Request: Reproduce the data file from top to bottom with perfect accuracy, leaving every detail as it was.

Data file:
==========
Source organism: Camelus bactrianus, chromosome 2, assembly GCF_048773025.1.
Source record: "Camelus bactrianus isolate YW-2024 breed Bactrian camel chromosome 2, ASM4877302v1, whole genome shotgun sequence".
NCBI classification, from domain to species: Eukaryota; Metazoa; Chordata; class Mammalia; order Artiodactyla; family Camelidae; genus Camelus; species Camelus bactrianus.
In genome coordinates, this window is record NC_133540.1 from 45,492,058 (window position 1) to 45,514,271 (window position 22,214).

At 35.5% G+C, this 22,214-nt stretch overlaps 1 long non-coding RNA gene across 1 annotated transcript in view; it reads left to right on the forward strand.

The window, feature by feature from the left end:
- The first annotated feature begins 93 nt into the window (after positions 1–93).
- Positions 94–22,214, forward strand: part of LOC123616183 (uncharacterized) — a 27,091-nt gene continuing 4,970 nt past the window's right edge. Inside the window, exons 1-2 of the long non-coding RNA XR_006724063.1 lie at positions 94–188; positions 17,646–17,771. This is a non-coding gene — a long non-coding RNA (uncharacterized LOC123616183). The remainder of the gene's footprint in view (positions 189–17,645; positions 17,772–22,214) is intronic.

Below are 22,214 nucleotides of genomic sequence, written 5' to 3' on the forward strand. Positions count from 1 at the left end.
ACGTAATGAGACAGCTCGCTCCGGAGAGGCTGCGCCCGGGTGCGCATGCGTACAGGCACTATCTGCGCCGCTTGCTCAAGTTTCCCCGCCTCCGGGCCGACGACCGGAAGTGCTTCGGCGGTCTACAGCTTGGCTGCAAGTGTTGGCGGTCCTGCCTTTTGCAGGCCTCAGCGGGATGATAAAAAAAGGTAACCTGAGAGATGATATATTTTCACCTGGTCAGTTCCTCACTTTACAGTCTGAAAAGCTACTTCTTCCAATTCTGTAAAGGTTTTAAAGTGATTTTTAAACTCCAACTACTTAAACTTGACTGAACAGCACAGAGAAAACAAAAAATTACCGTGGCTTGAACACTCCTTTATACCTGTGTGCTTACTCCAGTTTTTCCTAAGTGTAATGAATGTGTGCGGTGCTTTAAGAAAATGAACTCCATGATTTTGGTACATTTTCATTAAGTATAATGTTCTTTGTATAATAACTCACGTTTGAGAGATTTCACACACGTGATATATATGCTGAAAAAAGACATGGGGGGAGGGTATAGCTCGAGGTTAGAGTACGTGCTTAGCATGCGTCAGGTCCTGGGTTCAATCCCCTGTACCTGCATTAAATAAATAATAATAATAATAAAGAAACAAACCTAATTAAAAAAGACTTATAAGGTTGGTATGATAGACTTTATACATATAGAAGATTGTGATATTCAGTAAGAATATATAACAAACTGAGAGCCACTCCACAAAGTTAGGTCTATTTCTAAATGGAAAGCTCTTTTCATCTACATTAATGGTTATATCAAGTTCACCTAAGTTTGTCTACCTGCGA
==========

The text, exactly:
Source organism: Camelus bactrianus, chromosome 2, assembly GCF_048773025.1.
Source record: "Camelus bactrianus isolate YW-2024 breed Bactrian camel chromosome 2, ASM4877302v1, whole genome shotgun sequence".
NCBI classification, from domain to species: Eukaryota; Metazoa; Chordata; class Mammalia; order Artiodactyla; family Camelidae; genus Camelus; species Camelus bactrianus.
In genome coordinates, this window is record NC_133540.1 from 45,492,058 (window position 1) to 45,514,271 (window position 22,214).

At 35.5% G+C, this 22,214-nt stretch overlaps 1 long non-coding RNA gene across 1 annotated transcript in view; it reads left to right on the forward strand.

The window, feature by feature from the left end:
- The first annotated feature begins 93 nt into the window (after positions 1–93).
- Positions 94–22,214, forward strand: part of LOC123616183 (uncharacterized) — a 27,091-nt gene continuing 4,970 nt past the window's right edge. Inside the window, exons 1-2 of the long non-coding RNA XR_006724063.1 lie at positions 94–188; positions 17,646–17,771. This is a non-coding gene — a long non-coding RNA (uncharacterized LOC123616183). The remainder of the gene's footprint in view (positions 189–17,645; positions 17,772–22,214) is intronic.

Below are 22,214 nucleotides of genomic sequence, written 5' to 3' on the forward strand. Positions count from 1 at the left end.
ACGTAATGAGACAGCTCGCTCCGGAGAGGCTGCGCCCGGGTGCGCATGCGTACAGGCACTATCTGCGCCGCTTGCTCAAGTTTCCCCGCCTCCGGGCCGACGACCGGAAGTGCTTCGGCGGTCTACAGCTTGGCTGCAAGTGTTGGCGGTCCTGCCTTTTGCAGGCCTCAGCGGGATGATAAAAAAAGGTAACCTGAGAGATGATATATTTTCACCTGGTCAGTTCCTCACTTTACAGTCTGAAAAGCTACTTCTTCCAATTCTGTAAAGGTTTTAAAGTGATTTTTAAACTCCAACTACTTAAACTTGACTGAACAGCACAGAGAAAACAAAAAATTACCGTGGCTTGAACACTCCTTTATACCTGTGTGCTTACTCCAGTTTTTCCTAAGTGTAATGAATGTGTGCGGTGCTTTAAGAAAATGAACTCCATGATTTTGGTACATTTTCATTAAGTATAATGTTCTTTGTATAATAACTCACGTTTGAGAGATTTCACACACGTGATATATATGCTGAAAAAAGACATGGGGGGAGGGTATAGCTCGAGGTTAGAGTACGTGCTTAGCATGCGTCAGGTCCTGGGTTCAATCCCCTGTACCTGCATTAAATAAATAATAATAATAATAAAGAAACAAACCTAATTAAAAAAGACTTATAAGGTTGGTATGATAGACTTTATACATATAGAAGATTGTGATATTCAGTAAGAATATATAACAAACTGAGAGCCACTCCACAAAGTTAGGTCTATTTCTAAATGGAAAGCTCTTTTCATCTACATTAATGGTTATATCAAGTTCACCTAAGTTTGTCTACCTGCGA